Are DUI Checkpoints Legal?
A citizen’s YouTube video encounter with the police at a sobriety checkpoint has engendered enormous interest.
And a lot of legal questions.
Nancy Amons for Channel 4 News asked me to comment on this. My interview has prompted other print and television media to request a more detailed exposition of the law and how that squares with what we saw on this man’s YouTube video of the DUI checkpoint.
Constitution Prohibits Unreasonable Search & Seizure
The Fourth Amendment to the United States Constitution and article 1, section 7 of the Tennessee Constitution both prohibit unreasonable searches and seizures by law enforcement officers.
The purpose of these provisions is to safeguard the privacy and security of individuals against arbitrary invasions of government officials. Police activity involving the stop of an automobile qualifies as a seizure under both the state and federal constitutions.
Why are DUI checkpoints different than a “traffic stop?”
Ordinarily, a driver may only be subjected to a stop and search if the officer has a reasonable suspicion that criminal activity is afoot, and the driver may refuse consent for investigation beyond what the officer can reasonably suspect. What makes the encounter in the YouTube video different is that it occurred at a DUI Checkpoint, not a traffic stop.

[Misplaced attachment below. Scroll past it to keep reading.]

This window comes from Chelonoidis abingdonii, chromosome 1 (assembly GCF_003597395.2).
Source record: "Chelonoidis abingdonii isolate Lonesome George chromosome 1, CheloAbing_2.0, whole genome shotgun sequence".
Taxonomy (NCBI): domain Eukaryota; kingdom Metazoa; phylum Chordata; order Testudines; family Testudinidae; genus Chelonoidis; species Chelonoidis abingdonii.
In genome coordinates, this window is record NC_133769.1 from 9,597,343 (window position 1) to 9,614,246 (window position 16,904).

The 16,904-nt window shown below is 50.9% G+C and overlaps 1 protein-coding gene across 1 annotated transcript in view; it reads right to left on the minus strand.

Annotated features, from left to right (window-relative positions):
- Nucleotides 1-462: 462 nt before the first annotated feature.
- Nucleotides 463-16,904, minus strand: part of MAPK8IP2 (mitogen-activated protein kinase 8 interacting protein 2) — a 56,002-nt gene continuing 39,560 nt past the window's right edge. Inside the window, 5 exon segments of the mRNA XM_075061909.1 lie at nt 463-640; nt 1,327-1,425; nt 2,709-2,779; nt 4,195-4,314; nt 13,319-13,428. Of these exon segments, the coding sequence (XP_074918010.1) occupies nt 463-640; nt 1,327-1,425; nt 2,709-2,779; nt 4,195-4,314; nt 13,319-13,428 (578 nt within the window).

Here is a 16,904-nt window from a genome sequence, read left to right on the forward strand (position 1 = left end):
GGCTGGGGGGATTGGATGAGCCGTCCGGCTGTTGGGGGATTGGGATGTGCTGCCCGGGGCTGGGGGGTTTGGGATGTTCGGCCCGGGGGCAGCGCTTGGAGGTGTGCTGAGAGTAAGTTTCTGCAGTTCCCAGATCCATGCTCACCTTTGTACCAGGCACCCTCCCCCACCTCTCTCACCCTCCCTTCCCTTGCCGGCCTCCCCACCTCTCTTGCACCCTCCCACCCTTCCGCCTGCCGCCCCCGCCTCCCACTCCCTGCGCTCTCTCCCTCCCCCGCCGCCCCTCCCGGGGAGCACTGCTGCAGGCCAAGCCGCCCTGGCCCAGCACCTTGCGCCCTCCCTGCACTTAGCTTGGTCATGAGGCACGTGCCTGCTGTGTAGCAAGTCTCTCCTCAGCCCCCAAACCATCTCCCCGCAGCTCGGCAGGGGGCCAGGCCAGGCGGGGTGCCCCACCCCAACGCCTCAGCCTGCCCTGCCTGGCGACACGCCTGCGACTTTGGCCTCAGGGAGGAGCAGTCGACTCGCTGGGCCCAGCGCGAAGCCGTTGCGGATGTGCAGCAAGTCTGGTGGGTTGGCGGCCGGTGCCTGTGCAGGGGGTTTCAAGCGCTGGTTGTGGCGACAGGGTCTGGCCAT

Are DUI Checkpoints Legal?
Yes. In State v. Downey, the Tennessee Supreme Court, relying on decisions by the United States Supreme Court, recognized that “a roadblock seizure … is a departure from … fundamental constitutional principles because it permits officers to stop and question persons whose conduct is ordinary, innocent, and free from suspicion.” 945 S.W.2d at 104.
The court determined that the constitutionality of such seizures depends upon a balancing of the public interest and the amount of interference on the individual’s liberty. The most important attribute of a reasonable roadblock is the presence of genuine limitations upon the discretion of the officers in the field over whether and how the roadblock is imposed.
The court concluded that the State has a compelling interest in alleviating drunk driving and that sobriety checkpoints are effective tools for detecting impaired drivers. Id. at 110. Thus, DUI checkpoints are legal and comply with the Constitution if conducted in a uniform manner.
Are DUI Roadblocks an Invasion of Privacy?
There is nothing to suggest that the DUI checkpoint we saw in the YouTube video was itself unlawful in any manner. Some folks have commented on the right of the police to stop motorists in such roadblocks in the first place as being an invasion of one’s rights.
The Supreme Court has repeatedly upheld sobriety road blocks and license checks.
So the complaint about even being subjected to a roadblock check is fruitless. It is a consequence of the freedom of driving on the roads but being subject to periodic government inspection to see if we are fit to drive further down the road. Think of it as a weight check for a truck.
As long as our courts have interpreted the state and federal constitutions to permit DUI roadblocks, law enforcement agencies are free to conduct them within the permissible guidelines.
What can Police Legally do at Sobriety Checkpoints?